Additionally, the use of a bellows configuration carries with it inherent size and shape limitations and becomes less volume efficient for bellows having small diameters, long strokes and low spring rate pressures. To date, however, the use of the bellows configuration is the only major commercially viable system.
Other techniques have been proposed in the art such as U.S. Pat. No. 3,840,009. This reservoir concept employs a heat-sealed metallized film bag for containment of a two-phase charging fluid. The bag is then immersed in the drug solution and acts as a compliant reservoir as well as a motive pressure force. In such a system then, the use of the two-phase fluid is also required with the propellent media housed in a flexible member inside a larger volume reservoir.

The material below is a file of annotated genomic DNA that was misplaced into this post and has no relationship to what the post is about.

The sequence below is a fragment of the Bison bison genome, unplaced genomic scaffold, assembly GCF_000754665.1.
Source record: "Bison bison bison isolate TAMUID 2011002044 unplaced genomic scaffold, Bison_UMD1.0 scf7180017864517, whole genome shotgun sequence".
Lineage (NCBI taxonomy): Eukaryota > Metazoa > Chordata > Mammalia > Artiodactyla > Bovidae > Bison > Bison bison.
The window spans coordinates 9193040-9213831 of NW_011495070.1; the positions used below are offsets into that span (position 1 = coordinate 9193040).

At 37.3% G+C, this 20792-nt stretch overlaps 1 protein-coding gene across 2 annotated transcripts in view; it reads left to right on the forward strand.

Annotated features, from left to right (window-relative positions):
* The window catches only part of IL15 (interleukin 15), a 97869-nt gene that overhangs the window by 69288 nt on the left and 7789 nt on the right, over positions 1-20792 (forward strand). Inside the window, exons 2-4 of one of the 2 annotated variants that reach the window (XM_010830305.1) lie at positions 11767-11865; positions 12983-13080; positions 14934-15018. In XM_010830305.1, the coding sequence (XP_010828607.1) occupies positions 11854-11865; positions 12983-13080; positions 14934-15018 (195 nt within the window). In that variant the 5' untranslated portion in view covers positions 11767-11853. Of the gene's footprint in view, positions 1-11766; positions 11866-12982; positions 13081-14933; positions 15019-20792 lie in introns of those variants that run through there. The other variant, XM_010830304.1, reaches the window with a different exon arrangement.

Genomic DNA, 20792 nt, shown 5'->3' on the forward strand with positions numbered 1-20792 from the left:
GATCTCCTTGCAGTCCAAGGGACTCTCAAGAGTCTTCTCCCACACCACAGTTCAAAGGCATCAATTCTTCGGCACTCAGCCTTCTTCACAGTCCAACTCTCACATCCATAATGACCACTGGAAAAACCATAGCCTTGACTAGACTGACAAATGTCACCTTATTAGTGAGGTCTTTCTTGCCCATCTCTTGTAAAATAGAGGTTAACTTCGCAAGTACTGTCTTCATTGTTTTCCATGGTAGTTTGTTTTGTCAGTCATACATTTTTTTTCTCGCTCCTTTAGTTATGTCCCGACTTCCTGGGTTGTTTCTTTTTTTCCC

Such a configuration, while eliminating the bellows may still be expensive to manufacture since environmental concerns have decreased the availability and raised the cost to purchase and store chlorofluorocarbons of the type used for implantable propellents.
Thus, there exists within the technology dealing with implantable drug infusion systems the need for a lower cost reservoir which utilizes less parts yet does not decrease the volumetric efficiency of traditional bellows devices. Moreover, such a system must be compatible with the stringent requirements of implantation into a living body together with drug compatibility over a range of drugs to be infused.
Given the shortcomings in the prior art, it is an object of this invention to provide an implantable drug infusion reservoir which significantly reduces costs, uses a minimum number of parts and is easier to manufacture than prior art systems, yet maintains volumetric efficiency.